Hip hop star Meek Mill spread Christmas cheer this holiday by paying bail for 20 women so that they could be with their families over the holidays, reports CBS News.

Mill, whose birth name is Robert Rihmeek Williams, helped incarcerated women at the Riverside Correctional Facility, located in his hometown of Philadelphia, who couldn’t afford to pay their bail, go home for the holidays. Additionally, the women also received a gift card to purchase groceries or holiday gifts.

Mill spoke about his own personal experience of being locked away during the holidays.

“It was devastating for me to be away from my son during the holidays when I was incarcerated,” he said. “For families impacted by the criminal justice system, the holidays can be an extremely challenging time. No one should have to spend the holidays in jail simply because they can’t afford bail,” he continued. “I’m grateful for the opportunity to help these women be with their families and loved ones during this special time of year.”

Besides his passion for music, Mill has been an activist for prison reform. In 2019, he, along with Jay-Z, launched the Reform Alliance, an initiative aimed at changing probation and parole laws. Other partners include Patriots owner Robert Kraft; Michael Rubin, a former co-owner of the 76ers co-owner; and Clara Wu Tsai, a co-owner of the Brooklyn Nets. The founding partners collectively pledged $50 million to the effort.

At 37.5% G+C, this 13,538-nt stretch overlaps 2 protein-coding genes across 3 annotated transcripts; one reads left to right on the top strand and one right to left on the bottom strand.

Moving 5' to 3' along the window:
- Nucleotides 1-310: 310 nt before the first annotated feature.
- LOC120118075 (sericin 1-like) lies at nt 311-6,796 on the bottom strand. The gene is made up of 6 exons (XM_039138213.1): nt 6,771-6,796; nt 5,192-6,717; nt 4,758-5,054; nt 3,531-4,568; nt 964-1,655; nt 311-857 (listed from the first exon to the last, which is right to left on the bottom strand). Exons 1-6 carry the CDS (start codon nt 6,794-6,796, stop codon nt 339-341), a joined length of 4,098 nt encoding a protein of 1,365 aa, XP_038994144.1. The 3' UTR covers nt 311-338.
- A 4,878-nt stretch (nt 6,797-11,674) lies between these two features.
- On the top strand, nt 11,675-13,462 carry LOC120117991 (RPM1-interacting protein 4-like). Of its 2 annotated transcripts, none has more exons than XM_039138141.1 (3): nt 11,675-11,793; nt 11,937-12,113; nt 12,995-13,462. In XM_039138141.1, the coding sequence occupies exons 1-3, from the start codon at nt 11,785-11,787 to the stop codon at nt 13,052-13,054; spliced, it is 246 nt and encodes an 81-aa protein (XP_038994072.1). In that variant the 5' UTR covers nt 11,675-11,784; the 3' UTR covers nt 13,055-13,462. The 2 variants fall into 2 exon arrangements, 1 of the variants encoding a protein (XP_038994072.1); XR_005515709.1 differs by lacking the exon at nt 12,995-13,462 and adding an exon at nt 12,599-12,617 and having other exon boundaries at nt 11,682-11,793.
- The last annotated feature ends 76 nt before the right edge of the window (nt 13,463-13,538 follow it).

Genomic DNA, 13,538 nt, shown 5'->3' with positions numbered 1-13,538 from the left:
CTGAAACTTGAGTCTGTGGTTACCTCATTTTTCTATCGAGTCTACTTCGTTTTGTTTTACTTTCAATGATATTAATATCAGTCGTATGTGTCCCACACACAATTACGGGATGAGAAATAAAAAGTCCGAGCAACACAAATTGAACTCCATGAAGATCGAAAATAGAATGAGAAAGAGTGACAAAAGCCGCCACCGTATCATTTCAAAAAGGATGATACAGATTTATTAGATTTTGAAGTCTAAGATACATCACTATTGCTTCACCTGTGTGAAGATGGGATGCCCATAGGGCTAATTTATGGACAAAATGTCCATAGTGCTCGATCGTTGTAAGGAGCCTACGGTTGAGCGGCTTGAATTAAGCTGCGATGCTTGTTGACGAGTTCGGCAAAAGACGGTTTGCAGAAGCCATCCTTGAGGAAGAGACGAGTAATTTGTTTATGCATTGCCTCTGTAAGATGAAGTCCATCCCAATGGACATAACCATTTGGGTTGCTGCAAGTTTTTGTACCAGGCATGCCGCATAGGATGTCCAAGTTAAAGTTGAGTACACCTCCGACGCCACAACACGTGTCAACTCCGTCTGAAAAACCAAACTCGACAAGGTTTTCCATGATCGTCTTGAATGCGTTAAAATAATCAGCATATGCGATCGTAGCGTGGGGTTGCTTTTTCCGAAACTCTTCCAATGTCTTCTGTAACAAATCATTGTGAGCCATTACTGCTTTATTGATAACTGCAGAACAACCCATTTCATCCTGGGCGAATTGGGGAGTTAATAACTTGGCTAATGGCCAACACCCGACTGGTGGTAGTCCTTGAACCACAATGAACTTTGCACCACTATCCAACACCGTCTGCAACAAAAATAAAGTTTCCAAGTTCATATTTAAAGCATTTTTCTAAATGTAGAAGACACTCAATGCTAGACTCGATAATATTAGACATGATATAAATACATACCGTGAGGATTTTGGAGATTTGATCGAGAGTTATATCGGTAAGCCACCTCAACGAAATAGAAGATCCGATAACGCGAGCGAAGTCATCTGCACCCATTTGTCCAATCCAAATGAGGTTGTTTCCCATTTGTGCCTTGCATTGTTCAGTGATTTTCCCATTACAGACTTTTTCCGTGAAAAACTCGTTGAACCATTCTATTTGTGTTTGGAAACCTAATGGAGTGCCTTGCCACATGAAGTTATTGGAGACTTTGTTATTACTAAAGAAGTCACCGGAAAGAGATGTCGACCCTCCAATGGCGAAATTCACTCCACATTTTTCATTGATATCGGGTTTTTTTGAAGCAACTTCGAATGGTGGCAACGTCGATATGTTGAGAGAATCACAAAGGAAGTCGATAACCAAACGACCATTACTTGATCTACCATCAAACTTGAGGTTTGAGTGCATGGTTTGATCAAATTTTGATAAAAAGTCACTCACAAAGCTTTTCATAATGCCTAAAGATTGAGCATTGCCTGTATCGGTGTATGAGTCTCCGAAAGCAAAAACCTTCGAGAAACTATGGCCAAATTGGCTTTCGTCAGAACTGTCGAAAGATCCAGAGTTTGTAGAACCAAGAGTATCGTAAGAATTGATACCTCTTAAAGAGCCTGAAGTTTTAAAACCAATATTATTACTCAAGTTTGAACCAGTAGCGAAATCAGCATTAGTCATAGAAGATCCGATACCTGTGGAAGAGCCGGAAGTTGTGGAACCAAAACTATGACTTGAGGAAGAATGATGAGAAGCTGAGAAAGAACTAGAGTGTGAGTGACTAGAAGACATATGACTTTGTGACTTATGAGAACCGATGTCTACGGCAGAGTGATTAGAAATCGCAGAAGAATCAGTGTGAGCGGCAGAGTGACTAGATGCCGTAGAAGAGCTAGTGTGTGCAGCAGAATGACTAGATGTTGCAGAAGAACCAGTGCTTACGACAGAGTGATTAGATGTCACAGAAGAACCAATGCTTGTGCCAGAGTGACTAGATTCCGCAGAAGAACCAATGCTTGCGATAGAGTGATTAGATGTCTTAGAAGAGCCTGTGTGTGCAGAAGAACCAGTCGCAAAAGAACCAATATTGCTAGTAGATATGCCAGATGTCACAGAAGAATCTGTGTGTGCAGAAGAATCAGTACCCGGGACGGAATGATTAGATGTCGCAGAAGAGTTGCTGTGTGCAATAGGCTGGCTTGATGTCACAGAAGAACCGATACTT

Mill has first-hand experience with the antiquated laws of the criminal justice system. Back in 2017, Mill was sentenced to serve two to four years in state prison for a minor probation violation after a 2008 gun and drug possession conviction. After legal appeals and protests, he was released after serving five months. After pleading guilty to a misdemeanor gun charge, all other charges were dropped.

Recently, Judge Genece Brinkley, the Pennsylvania judge who sentenced Mill to prison, had 50 of her criminal cases reassigned for alleged misconduct.

Fighting for criminal justice reform is now Mill’s life work. "Creating the Reform Alliance is one of the most important things I've ever done in my life," Mill said in a previous statement. "If you thought my case was unfair, there are millions of others dealing with worse situations and caught up in the system without committing crimes,” he continued. “With this alliance, we want to change outdated laws, give people hope, and reform a system that's stacked against us."